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How can I add a new publisher to my merge replication schema?

I have a large-ish (30GB) SQL 2005 database that is being merge-replicated around our wan in a "hub and spoke" topology like this:

cor
|--sub1
|--sub2
|--sub3
|--sub4
+--sub5

All of the subscriber servers replicate twice a night, so each day they all have each other's data. It works really well.

I have just set up a new server ("cor2") with SQL 2008 R2, and I want to introduce it into the replication schema with a view to phasing out the old subscribers and swapping in newer ones pointing to this new server.

So I'm wondering if I can back up the database on "cor" and restore it onto "cor2", then make "cor2" a publisher/distributor and have "cor" subscribe to it. Like this:

cor2
 +--cor
    |--sub1
    |--sub2
    |--sub3
    |--sub4
    +--sub5

So I guess my questions are:

  • Is it possible to make a "merge-replication publisher" a subscriber after the fact?
  • What steps should I follow if I want to subscribe "cor" to "cor2" and not lose any data?
  • Is there a better way? :)
Thanks, Matt
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asked Nov 07, 2010 at 04:03 PM in Default

Matt Hamilton gravatar image

Matt Hamilton
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Matt, I have never done what you are describing and I cannot see your reasons for keeping 'cor' active, maybe they lie outside the replication processes? Personally I would stop replication on each of the subscribers and then the publisher - cor. Once that was all closed down I would backup the database and restore it to cor2 and then rebuild replication by setting cor2 as a publisher and then subscribing to it from each of the other servers. You can generate script to drop and create replication but in all honesty I have never seen them run without problems - going through the wizards always seems more reliable. YMMV.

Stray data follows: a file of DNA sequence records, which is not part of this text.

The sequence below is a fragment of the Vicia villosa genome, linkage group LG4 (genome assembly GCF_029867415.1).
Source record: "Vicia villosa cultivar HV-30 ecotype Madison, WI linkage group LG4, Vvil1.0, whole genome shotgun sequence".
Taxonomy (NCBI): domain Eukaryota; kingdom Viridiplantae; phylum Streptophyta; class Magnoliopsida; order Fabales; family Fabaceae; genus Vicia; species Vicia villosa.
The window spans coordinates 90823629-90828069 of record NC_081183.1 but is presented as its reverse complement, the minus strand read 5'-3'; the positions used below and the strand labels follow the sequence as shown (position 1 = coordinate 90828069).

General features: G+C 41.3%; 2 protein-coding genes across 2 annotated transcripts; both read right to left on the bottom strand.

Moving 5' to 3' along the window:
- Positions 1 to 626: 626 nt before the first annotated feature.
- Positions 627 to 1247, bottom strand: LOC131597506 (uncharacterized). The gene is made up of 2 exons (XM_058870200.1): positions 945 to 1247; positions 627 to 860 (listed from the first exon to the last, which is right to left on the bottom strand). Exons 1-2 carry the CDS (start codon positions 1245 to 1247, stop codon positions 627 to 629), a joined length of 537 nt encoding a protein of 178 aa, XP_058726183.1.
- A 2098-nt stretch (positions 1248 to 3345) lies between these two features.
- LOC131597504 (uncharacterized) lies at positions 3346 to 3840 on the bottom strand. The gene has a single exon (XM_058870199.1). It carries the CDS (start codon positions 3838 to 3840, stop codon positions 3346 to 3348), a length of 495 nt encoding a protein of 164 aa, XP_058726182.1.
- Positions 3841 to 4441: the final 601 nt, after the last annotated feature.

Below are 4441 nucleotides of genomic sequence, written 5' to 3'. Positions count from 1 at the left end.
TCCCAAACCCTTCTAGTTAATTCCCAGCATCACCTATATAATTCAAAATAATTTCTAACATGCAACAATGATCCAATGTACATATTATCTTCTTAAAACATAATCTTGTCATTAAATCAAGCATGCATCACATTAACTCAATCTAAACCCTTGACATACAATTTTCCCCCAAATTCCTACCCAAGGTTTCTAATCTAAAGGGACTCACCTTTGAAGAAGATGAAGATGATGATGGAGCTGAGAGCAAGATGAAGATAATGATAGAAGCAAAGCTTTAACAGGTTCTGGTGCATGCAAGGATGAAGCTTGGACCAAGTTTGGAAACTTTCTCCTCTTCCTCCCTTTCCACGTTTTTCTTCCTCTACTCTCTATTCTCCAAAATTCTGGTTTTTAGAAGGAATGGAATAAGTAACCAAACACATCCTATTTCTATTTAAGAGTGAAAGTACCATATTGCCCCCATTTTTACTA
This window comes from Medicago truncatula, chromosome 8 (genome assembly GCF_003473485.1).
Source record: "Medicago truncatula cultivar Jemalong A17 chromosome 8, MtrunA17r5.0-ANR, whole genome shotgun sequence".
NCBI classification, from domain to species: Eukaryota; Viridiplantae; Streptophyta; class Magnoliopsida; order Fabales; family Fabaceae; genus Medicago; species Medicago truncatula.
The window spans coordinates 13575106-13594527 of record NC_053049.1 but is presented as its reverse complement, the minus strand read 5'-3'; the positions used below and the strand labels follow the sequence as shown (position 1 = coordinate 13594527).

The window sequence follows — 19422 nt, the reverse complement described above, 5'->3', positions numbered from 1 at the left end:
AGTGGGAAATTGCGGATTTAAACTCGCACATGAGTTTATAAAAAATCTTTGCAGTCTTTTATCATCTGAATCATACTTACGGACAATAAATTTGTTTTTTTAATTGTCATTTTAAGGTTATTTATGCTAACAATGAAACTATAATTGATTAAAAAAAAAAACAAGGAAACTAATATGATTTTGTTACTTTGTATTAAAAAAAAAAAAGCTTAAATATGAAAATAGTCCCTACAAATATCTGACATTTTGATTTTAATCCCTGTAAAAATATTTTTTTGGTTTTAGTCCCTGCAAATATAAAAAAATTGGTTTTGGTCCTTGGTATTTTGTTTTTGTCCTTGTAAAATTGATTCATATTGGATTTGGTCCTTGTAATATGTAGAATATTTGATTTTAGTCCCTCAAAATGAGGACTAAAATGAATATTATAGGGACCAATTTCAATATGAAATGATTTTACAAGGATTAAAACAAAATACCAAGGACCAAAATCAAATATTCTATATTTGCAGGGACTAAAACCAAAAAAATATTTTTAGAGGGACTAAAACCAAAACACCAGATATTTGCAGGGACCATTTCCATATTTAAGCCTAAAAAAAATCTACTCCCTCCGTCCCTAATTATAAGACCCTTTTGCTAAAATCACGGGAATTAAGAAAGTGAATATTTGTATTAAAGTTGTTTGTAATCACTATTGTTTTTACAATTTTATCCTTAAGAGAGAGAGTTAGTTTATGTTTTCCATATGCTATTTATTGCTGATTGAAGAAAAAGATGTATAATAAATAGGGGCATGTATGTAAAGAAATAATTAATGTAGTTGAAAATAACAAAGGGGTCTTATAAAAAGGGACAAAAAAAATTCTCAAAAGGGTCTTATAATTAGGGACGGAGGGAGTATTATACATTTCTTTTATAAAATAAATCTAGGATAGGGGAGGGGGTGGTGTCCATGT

HTH
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answered Nov 08, 2010 at 01:25 AM

Fatherjack gravatar image

Fatherjack ♦♦
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Thanks Fatherjack. Our main reason for wanting to keep "cor" in play is that the various subscribers are in remote sites (up to four hours away) and I didn't want to risk losing a remote desktop connection to them part way through the process. It's probably a small risk but one I wanted to mitigate.
Nov 08, 2010 at 01:32 AM Matt Hamilton
Once you 'commit' to the change then simply stopping SQL Agent will stop all jobs on the subscribers (I assume you are based where the publishers are?) and you can then take your time to stop and remove replication on each on in turn. If you lose the connection then nothing will happen until you get connected again. I, personally, would be more concerned about getting data out of sync between to publishers of the same data....
Nov 08, 2010 at 01:43 AM Fatherjack ♦♦
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asked: Nov 07, 2010 at 04:03 PM

Seen: 1052 times

Last Updated: Nov 07, 2010 at 04:03 PM